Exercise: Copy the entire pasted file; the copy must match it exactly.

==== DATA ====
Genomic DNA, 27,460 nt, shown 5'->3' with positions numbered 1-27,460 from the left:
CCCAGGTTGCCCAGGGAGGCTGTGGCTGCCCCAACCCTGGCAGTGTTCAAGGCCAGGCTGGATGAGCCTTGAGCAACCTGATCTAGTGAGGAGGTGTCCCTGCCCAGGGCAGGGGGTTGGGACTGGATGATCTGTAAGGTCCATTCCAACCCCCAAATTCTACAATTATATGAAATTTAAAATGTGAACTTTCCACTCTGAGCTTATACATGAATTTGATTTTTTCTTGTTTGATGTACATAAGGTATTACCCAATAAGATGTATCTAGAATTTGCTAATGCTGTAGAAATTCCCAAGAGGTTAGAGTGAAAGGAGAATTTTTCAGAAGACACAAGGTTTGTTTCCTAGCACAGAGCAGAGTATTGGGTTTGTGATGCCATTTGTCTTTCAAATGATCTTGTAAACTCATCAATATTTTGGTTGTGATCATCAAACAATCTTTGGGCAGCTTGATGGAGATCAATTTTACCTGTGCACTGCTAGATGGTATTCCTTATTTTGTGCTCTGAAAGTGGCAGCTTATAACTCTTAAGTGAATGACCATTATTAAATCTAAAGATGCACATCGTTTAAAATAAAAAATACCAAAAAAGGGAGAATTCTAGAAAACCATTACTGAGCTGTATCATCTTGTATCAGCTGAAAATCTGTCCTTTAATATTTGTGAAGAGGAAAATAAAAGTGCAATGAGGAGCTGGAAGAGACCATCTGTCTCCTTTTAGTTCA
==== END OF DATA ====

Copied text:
Genomic DNA, 27,460 nt, shown 5'->3' with positions numbered 1-27,460 from the left:
CCCAGGTTGCCCAGGGAGGCTGTGGCTGCCCCAACCCTGGCAGTGTTCAAGGCCAGGCTGGATGAGCCTTGAGCAACCTGATCTAGTGAGGAGGTGTCCCTGCCCAGGGCAGGGGGTTGGGACTGGATGATCTGTAAGGTCCATTCCAACCCCCAAATTCTACAATTATATGAAATTTAAAATGTGAACTTTCCACTCTGAGCTTATACATGAATTTGATTTTTTCTTGTTTGATGTACATAAGGTATTACCCAATAAGATGTATCTAGAATTTGCTAATGCTGTAGAAATTCCCAAGAGGTTAGAGTGAAAGGAGAATTTTTCAGAAGACACAAGGTTTGTTTCCTAGCACAGAGCAGAGTATTGGGTTTGTGATGCCATTTGTCTTTCAAATGATCTTGTAAACTCATCAATATTTTGGTTGTGATCATCAAACAATCTTTGGGCAGCTTGATGGAGATCAATTTTACCTGTGCACTGCTAGATGGTATTCCTTATTTTGTGCTCTGAAAGTGGCAGCTTATAACTCTTAAGTGAATGACCATTATTAAATCTAAAGATGCACATCGTTTAAAATAAAAAATACCAAAAAAGGGAGAATTCTAGAAAACCATTACTGAGCTGTATCATCTTGTATCAGCTGAAAATCTGTCCTTTAATATTTGTGAAGAGGAAAATAAAAGTGCAATGAGGAGCTGGAAGAGACCATCTGTCTCCTTTTAGTTCA